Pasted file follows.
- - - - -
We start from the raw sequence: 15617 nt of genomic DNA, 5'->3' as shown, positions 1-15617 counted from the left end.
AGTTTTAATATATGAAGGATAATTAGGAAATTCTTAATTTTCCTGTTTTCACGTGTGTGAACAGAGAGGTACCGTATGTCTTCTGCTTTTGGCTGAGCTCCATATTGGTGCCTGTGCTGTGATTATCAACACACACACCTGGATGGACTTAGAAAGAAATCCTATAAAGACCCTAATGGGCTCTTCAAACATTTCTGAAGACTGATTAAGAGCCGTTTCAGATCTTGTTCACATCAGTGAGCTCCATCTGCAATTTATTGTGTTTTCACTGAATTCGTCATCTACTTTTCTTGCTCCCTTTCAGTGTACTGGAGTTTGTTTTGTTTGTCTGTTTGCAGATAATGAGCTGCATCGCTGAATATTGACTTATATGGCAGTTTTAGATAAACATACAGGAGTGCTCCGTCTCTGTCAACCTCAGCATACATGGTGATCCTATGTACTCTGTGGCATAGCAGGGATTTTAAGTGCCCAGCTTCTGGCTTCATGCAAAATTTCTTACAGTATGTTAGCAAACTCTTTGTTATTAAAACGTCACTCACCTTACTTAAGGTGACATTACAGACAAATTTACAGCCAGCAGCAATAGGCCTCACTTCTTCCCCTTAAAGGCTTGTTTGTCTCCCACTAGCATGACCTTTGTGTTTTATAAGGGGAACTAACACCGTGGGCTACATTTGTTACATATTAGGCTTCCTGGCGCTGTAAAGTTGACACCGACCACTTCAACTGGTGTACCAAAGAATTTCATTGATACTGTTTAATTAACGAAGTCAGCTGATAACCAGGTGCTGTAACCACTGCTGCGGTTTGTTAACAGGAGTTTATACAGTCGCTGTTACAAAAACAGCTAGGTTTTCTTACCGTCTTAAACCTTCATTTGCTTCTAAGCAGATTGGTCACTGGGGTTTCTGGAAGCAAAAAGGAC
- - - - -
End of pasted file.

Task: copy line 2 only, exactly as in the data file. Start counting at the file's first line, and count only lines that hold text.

AGTTTTAATATATGAAGGATAATTAGGAAATTCTTAATTTTCCTGTTTTCACGTGTGTGAACAGAGAGGTACCGTATGTCTTCTGCTTTTGGCTGAGCTCCATATTGGTGCCTGTGCTGTGATTATCAACACACACACCTGGATGGACTTAGAAAGAAATCCTATAAAGACCCTAATGGGCTCTTCAAACATTTCTGAAGACTGATTAAGAGCCGTTTCAGATCTTGTTCACATCAGTGAGCTCCATCTGCAATTTATTGTGTTTTCACTGAATTCGTCATCTACTTTTCTTGCTCCCTTTCAGTGTACTGGAGTTTGTTTTGTTTGTCTGTTTGCAGATAATGAGCTGCATCGCTGAATATTGACTTATATGGCAGTTTTAGATAAACATACAGGAGTGCTCCGTCTCTGTCAACCTCAGCATACATGGTGATCCTATGTACTCTGTGGCATAGCAGGGATTTTAAGTGCCCAGCTTCTGGCTTCATGCAAAATTTCTTACAGTATGTTAGCAAACTCTTTGTTATTAAAACGTCACTCACCTTACTTAAGGTGACATTACAGACAAATTTACAGCCAGCAGCAATAGGCCTCACTTCTTCCCCTTAAAGGCTTGTTTGTCTCCCACTAGCATGACCTTTGTGTTTTATAAGGGGAACTAACACCGTGGGCTACATTTGTTACATATTAGGCTTCCTGGCGCTGTAAAGTTGACACCGACCACTTCAACTGGTGTACCAAAGAATTTCATTGATACTGTTTAATTAACGAAGTCAGCTGATAACCAGGTGCTGTAACCACTGCTGCGGTTTGTTAACAGGAGTTTATACAGTCGCTGTTACAAAAACAGCTAGGTTTTCTTACCGTCTTAAACCTTCATTTGCTTCTAAGCAGATTGGTCACTGGGGTTTCTGGAAGCAAAAAGGAC